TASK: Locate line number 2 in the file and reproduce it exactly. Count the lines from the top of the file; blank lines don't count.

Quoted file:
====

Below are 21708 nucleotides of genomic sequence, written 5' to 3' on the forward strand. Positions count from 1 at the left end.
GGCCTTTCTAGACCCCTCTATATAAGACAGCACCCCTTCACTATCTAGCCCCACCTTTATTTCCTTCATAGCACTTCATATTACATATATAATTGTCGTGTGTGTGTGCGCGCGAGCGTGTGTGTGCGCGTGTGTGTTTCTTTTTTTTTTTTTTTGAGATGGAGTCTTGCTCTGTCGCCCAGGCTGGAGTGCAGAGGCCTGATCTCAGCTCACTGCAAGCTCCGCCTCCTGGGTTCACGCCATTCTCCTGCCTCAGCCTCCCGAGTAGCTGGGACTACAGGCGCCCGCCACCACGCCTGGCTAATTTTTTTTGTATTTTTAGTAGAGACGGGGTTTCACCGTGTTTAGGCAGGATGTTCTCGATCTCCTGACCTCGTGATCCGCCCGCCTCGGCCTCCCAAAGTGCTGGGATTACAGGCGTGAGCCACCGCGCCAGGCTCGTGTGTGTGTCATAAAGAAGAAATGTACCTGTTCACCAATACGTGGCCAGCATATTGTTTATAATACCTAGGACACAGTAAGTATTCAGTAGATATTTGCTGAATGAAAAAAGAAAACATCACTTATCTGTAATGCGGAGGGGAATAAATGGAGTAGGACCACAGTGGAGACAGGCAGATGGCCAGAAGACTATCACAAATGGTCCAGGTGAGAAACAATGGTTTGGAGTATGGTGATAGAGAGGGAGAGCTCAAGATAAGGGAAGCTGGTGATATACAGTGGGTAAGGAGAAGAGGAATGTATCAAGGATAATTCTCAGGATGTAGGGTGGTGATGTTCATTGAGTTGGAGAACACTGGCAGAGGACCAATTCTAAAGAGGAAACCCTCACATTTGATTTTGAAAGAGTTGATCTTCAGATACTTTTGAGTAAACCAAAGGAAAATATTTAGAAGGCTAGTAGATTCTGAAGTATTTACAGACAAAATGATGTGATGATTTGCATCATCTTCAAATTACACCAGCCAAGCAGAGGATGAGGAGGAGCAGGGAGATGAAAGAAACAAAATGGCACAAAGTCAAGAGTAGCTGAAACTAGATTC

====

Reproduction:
GGCCTTTCTAGACCCCTCTATATAAGACAGCACCCCTTCACTATCTAGCCCCACCTTTATTTCCTTCATAGCACTTCATATTACATATATAATTGTCGTGTGTGTGTGCGCGCGAGCGTGTGTGTGCGCGTGTGTGTTTCTTTTTTTTTTTTTTTGAGATGGAGTCTTGCTCTGTCGCCCAGGCTGGAGTGCAGAGGCCTGATCTCAGCTCACTGCAAGCTCCGCCTCCTGGGTTCACGCCATTCTCCTGCCTCAGCCTCCCGAGTAGCTGGGACTACAGGCGCCCGCCACCACGCCTGGCTAATTTTTTTTGTATTTTTAGTAGAGACGGGGTTTCACCGTGTTTAGGCAGGATGTTCTCGATCTCCTGACCTCGTGATCCGCCCGCCTCGGCCTCCCAAAGTGCTGGGATTACAGGCGTGAGCCACCGCGCCAGGCTCGTGTGTGTGTCATAAAGAAGAAATGTACCTGTTCACCAATACGTGGCCAGCATATTGTTTATAATACCTAGGACACAGTAAGTATTCAGTAGATATTTGCTGAATGAAAAAAGAAAACATCACTTATCTGTAATGCGGAGGGGAATAAATGGAGTAGGACCACAGTGGAGACAGGCAGATGGCCAGAAGACTATCACAAATGGTCCAGGTGAGAAACAATGGTTTGGAGTATGGTGATAGAGAGGGAGAGCTCAAGATAAGGGAAGCTGGTGATATACAGTGGGTAAGGAGAAGAGGAATGTATCAAGGATAATTCTCAGGATGTAGGGTGGTGATGTTCATTGAGTTGGAGAACACTGGCAGAGGACCAATTCTAAAGAGGAAACCCTCACATTTGATTTTGAAAGAGTTGATCTTCAGATACTTTTGAGTAAACCAAAGGAAAATATTTAGAAGGCTAGTAGATTCTGAAGTATTTACAGACAAAATGATGTGATGATTTGCATCATCTTCAAATTACACCAGCCAAGCAGAGGATGAGGAGGAGCAGGGAGATGAAAGAAACAAAATGGCACAAAGTCAAGAGTAGCTGAAACTAGATTC